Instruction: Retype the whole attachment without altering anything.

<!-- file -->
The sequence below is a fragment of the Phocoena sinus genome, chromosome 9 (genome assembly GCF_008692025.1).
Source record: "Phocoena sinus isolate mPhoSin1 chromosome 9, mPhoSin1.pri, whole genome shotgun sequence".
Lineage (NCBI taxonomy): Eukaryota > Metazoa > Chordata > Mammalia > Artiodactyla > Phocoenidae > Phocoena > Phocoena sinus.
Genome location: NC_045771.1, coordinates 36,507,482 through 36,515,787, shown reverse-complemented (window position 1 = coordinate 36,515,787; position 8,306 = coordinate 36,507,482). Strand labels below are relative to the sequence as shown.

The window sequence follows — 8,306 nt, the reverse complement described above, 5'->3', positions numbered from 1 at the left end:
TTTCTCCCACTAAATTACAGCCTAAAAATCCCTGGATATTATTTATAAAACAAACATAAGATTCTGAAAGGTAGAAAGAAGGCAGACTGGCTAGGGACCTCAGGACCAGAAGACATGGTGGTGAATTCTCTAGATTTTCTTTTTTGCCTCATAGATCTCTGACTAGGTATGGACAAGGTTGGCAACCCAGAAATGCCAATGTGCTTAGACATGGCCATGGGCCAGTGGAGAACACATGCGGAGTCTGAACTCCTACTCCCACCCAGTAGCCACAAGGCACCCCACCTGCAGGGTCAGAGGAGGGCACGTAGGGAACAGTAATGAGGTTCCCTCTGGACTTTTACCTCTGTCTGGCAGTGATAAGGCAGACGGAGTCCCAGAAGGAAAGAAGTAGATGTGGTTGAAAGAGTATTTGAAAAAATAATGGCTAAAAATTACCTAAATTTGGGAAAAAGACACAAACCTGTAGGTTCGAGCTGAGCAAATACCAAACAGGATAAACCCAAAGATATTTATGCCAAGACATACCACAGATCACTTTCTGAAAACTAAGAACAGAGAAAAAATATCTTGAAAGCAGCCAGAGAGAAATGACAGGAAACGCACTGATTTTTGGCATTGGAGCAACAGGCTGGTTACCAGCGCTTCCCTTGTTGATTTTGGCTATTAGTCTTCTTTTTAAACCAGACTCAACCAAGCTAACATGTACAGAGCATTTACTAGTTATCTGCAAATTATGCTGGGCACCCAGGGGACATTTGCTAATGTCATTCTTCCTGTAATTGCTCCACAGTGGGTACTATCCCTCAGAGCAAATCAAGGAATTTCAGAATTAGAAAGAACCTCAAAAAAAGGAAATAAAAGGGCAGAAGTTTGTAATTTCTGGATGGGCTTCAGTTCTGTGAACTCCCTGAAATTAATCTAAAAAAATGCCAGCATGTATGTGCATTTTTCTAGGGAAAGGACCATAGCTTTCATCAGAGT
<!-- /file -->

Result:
The sequence below is a fragment of the Phocoena sinus genome, chromosome 9 (genome assembly GCF_008692025.1).
Source record: "Phocoena sinus isolate mPhoSin1 chromosome 9, mPhoSin1.pri, whole genome shotgun sequence".
Lineage (NCBI taxonomy): Eukaryota > Metazoa > Chordata > Mammalia > Artiodactyla > Phocoenidae > Phocoena > Phocoena sinus.
Genome location: NC_045771.1, coordinates 36,507,482 through 36,515,787, shown reverse-complemented (window position 1 = coordinate 36,515,787; position 8,306 = coordinate 36,507,482). Strand labels below are relative to the sequence as shown.

The window sequence follows — 8,306 nt, the reverse complement described above, 5'->3', positions numbered from 1 at the left end:
TTTCTCCCACTAAATTACAGCCTAAAAATCCCTGGATATTATTTATAAAACAAACATAAGATTCTGAAAGGTAGAAAGAAGGCAGACTGGCTAGGGACCTCAGGACCAGAAGACATGGTGGTGAATTCTCTAGATTTTCTTTTTTGCCTCATAGATCTCTGACTAGGTATGGACAAGGTTGGCAACCCAGAAATGCCAATGTGCTTAGACATGGCCATGGGCCAGTGGAGAACACATGCGGAGTCTGAACTCCTACTCCCACCCAGTAGCCACAAGGCACCCCACCTGCAGGGTCAGAGGAGGGCACGTAGGGAACAGTAATGAGGTTCCCTCTGGACTTTTACCTCTGTCTGGCAGTGATAAGGCAGACGGAGTCCCAGAAGGAAAGAAGTAGATGTGGTTGAAAGAGTATTTGAAAAAATAATGGCTAAAAATTACCTAAATTTGGGAAAAAGACACAAACCTGTAGGTTCGAGCTGAGCAAATACCAAACAGGATAAACCCAAAGATATTTATGCCAAGACATACCACAGATCACTTTCTGAAAACTAAGAACAGAGAAAAAATATCTTGAAAGCAGCCAGAGAGAAATGACAGGAAACGCACTGATTTTTGGCATTGGAGCAACAGGCTGGTTACCAGCGCTTCCCTTGTTGATTTTGGCTATTAGTCTTCTTTTTAAACCAGACTCAACCAAGCTAACATGTACAGAGCATTTACTAGTTATCTGCAAATTATGCTGGGCACCCAGGGGACATTTGCTAATGTCATTCTTCCTGTAATTGCTCCACAGTGGGTACTATCCCTCAGAGCAAATCAAGGAATTTCAGAATTAGAAAGAACCTCAAAAAAAGGAAATAAAAGGGCAGAAGTTTGTAATTTCTGGATGGGCTTCAGTTCTGTGAACTCCCTGAAATTAATCTAAAAAAATGCCAGCATGTATGTGCATTTTTCTAGGGAAAGGACCATAGCTTTCATCAGAGT